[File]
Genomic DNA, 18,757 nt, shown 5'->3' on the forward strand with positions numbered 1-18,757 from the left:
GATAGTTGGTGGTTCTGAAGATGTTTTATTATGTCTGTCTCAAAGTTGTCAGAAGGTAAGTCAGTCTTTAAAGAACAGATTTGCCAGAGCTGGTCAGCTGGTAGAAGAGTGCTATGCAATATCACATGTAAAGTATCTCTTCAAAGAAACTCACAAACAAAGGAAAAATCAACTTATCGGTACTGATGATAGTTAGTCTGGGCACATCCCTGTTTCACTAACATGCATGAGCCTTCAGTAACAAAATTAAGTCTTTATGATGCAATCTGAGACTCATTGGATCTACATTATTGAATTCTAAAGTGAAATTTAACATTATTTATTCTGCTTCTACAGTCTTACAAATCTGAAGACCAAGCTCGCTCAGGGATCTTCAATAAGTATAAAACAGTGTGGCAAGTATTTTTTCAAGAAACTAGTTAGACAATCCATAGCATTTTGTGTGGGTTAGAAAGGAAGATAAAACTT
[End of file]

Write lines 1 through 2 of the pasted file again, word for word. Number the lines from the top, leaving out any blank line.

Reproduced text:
Genomic DNA, 18,757 nt, shown 5'->3' on the forward strand with positions numbered 1-18,757 from the left:
GATAGTTGGTGGTTCTGAAGATGTTTTATTATGTCTGTCTCAAAGTTGTCAGAAGGTAAGTCAGTCTTTAAAGAACAGATTTGCCAGAGCTGGTCAGCTGGTAGAAGAGTGCTATGCAATATCACATGTAAAGTATCTCTTCAAAGAAACTCACAAACAAAGGAAAAATCAACTTATCGGTACTGATGATAGTTAGTCTGGGCACATCCCTGTTTCACTAACATGCATGAGCCTTCAGTAACAAAATTAAGTCTTTATGATGCAATCTGAGACTCATTGGATCTACATTATTGAATTCTAAAGTGAAATTTAACATTATTTATTCTGCTTCTACAGTCTTACAAATCTGAAGACCAAGCTCGCTCAGGGATCTTCAATAAGTATAAAACAGTGTGGCAAGTATTTTTTCAAGAAACTAGTTAGACAATCCATAGCATTTTGTGTGGGTTAGAAAGGAAGATAAAACTT